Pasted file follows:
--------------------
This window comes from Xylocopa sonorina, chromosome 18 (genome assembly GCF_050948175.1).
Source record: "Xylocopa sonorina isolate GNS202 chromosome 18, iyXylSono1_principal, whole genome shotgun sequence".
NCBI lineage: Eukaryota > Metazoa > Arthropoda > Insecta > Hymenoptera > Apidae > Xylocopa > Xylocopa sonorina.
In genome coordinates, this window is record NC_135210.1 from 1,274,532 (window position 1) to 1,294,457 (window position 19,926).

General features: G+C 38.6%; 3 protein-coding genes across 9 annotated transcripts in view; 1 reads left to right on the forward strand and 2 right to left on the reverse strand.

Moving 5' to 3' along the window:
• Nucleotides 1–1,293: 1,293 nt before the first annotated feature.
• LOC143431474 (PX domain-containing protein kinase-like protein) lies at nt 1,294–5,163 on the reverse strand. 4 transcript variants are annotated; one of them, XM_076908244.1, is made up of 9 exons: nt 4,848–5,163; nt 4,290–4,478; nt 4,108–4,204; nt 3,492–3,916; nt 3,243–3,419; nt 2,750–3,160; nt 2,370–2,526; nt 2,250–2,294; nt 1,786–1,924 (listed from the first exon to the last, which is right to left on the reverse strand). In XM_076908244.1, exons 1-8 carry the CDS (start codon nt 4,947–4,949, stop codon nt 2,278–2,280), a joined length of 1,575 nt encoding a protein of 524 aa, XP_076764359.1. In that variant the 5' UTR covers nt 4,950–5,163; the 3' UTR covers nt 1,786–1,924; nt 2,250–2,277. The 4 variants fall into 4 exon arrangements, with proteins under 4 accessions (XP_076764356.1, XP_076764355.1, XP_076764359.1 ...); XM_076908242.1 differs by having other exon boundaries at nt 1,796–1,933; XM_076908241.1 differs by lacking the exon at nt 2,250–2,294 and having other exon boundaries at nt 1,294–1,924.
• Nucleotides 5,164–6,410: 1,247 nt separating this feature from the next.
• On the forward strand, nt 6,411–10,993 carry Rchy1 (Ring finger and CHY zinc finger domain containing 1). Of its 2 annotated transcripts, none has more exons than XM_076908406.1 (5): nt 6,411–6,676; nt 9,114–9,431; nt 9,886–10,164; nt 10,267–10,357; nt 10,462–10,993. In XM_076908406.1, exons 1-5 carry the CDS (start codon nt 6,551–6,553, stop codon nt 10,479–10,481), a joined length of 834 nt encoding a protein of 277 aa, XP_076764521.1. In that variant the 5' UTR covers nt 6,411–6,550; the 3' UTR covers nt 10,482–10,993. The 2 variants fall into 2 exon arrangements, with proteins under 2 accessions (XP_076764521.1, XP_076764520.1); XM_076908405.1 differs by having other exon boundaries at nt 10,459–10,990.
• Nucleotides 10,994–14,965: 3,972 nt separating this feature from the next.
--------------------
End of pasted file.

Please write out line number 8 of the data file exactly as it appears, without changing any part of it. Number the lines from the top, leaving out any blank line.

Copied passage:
• LOC143431474 (PX domain-containing protein kinase-like protein) lies at nt 1,294–5,163 on the reverse strand. 4 transcript variants are annotated; one of them, XM_076908244.1, is made up of 9 exons: nt 4,848–5,163; nt 4,290–4,478; nt 4,108–4,204; nt 3,492–3,916; nt 3,243–3,419; nt 2,750–3,160; nt 2,370–2,526; nt 2,250–2,294; nt 1,786–1,924 (listed from the first exon to the last, which is right to left on the reverse strand). In XM_076908244.1, exons 1-8 carry the CDS (start codon nt 4,947–4,949, stop codon nt 2,278–2,280), a joined length of 1,575 nt encoding a protein of 524 aa, XP_076764359.1. In that variant the 5' UTR covers nt 4,950–5,163; the 3' UTR covers nt 1,786–1,924; nt 2,250–2,277. The 4 variants fall into 4 exon arrangements, with proteins under 4 accessions (XP_076764356.1, XP_076764355.1, XP_076764359.1 ...); XM_076908242.1 differs by having other exon boundaries at nt 1,796–1,933; XM_076908241.1 differs by lacking the exon at nt 2,250–2,294 and having other exon boundaries at nt 1,294–1,924.